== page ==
U.S.-sponsored militarization and neoliberal policies will not lead to structural changes in Guatemala and instead preserve the status quo that forces many to migrate.
Gio B’atz’ (Giovanni Batz) writes in the NACLA website about poverty, oppression, and displacement as everyday consequences of U.S. policy in Guatemala and how migration is the inevitable outcome.
I had just arrived to Ilom, Chajul in June 2019 when I heard the news that the Minister of Governance had signed an agreement with the Trump administration to make Guatemala a safe third country. I felt disoriented. Speaking with an elder from Ilom, he told me about the women and children who had migrated within the past year, others who were recently deported, and those that still planned to go.
It is a three-hour bus trip on a muddy and bumpy dirt road from the town center of Chajul to Ilom. A little past half-way, one sees the construction of the Xacbal Delta dam and the fully operational Hidro Xacbal hydroelectric plant. Both are located on the coffee finca (plantation) La Perla, the land of which was stolen from the Ixil-Maya over a century ago and today is owned by the Arenas Menes brothers. Their father, Luis Arenas, was known as the “Tigre del Ixcan” due to his brutality and the harsh treatment of workers. The dams were built by the Honduran Grupo Terra conglomerate, owned by Fredy Nasser, who supported the 2009 coup against Honduran President Manuel Zelaya. The dams will generate an estimated 155 MW combined and make millions of dollars in profits that will not benefit local communities. While these dams infringe on nearby communities, the energy is exported.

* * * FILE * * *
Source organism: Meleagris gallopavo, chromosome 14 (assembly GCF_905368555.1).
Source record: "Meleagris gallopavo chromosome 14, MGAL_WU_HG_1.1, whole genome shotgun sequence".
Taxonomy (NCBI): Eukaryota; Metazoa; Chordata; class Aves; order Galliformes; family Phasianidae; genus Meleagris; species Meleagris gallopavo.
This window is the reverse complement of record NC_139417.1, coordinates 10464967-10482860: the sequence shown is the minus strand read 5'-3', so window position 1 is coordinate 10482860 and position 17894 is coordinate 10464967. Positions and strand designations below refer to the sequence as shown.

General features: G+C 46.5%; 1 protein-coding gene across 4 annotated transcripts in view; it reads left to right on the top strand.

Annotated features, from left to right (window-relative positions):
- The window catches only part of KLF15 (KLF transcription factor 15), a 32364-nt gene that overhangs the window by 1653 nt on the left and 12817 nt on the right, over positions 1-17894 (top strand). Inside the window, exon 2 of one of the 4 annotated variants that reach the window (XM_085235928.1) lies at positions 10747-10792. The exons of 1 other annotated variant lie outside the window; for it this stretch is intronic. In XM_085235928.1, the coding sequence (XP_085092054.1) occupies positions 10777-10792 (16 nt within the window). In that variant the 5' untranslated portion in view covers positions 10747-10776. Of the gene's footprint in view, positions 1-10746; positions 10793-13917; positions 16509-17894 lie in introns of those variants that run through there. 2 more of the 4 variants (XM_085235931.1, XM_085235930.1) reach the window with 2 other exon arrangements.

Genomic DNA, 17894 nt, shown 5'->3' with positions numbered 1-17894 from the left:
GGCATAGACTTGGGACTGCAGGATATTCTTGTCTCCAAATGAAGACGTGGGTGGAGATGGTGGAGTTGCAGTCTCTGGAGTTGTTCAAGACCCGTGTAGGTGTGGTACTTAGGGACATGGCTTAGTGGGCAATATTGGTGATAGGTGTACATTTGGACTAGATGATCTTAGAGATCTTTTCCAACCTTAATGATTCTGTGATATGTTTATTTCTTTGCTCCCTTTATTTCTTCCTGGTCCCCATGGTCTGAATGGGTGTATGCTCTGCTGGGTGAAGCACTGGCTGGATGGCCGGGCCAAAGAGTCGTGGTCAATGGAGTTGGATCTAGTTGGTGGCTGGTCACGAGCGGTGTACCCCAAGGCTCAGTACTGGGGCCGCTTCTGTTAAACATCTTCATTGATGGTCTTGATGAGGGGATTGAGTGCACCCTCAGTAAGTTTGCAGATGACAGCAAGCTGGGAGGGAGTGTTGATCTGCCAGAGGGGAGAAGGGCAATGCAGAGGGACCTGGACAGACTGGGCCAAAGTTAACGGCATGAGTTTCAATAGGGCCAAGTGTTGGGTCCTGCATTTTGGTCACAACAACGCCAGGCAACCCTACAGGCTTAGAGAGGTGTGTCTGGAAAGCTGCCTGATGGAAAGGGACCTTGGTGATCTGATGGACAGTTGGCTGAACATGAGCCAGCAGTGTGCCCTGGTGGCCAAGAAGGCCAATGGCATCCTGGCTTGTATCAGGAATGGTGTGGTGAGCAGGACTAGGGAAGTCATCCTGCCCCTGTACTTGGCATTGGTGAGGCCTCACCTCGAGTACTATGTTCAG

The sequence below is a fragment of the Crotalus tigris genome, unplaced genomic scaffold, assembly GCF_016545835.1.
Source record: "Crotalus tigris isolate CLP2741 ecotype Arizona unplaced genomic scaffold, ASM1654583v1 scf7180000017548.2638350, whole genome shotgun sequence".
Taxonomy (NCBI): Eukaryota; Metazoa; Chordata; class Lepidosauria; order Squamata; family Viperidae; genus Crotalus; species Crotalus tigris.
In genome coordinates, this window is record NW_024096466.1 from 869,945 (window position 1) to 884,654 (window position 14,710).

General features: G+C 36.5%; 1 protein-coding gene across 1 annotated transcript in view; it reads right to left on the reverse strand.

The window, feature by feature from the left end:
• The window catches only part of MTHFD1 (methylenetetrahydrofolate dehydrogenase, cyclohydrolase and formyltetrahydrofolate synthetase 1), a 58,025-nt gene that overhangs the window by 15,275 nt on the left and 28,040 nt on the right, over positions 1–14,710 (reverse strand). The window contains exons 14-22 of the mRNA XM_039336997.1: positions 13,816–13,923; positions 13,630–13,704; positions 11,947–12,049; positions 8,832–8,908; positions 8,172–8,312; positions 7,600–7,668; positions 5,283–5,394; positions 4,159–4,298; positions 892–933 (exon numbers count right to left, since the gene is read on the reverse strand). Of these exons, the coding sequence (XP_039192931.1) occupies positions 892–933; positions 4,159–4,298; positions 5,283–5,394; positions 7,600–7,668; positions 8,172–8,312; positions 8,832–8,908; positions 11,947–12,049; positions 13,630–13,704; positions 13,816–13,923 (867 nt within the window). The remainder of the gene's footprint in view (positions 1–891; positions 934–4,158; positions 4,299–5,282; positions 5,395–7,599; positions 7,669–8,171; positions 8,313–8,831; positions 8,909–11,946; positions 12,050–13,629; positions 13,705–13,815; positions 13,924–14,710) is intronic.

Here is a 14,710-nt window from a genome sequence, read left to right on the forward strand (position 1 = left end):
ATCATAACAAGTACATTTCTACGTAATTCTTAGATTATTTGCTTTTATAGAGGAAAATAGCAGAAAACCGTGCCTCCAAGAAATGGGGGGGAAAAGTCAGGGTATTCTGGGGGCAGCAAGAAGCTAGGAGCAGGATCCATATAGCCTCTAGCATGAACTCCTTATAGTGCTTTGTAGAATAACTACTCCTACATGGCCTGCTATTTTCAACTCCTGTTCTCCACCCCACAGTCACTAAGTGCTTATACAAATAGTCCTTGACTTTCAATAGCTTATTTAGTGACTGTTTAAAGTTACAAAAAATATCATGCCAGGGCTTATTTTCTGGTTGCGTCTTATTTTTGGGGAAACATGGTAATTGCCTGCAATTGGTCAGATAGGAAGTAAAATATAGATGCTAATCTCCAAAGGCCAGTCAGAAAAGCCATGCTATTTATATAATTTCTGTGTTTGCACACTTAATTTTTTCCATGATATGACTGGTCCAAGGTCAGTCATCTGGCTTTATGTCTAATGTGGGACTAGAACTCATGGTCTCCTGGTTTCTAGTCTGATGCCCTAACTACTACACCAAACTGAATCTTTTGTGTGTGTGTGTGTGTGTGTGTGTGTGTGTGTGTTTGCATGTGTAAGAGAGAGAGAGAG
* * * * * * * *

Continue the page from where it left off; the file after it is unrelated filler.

A resident of the La Perla finca states that there is no electricity where they live and that the finca owner requested that electricity only be made available to his home and administration office, but not to residents. Migrating to the United States is often an option to escape these harsh living and working conditions. Even then, remittances are not enough. Those whose families have lived on the finca for generations are not permitted to fix up their adobe or wooden houses. If anyone wants to put up a cinder block house, they risk getting kicked out of the finca. In other words, they are condemned to living in substandard housing conditions, or they have to leave.
You can read the full article, with links and photos, here, U.S. Policy Toward Central America Continues Legacy of Displacement.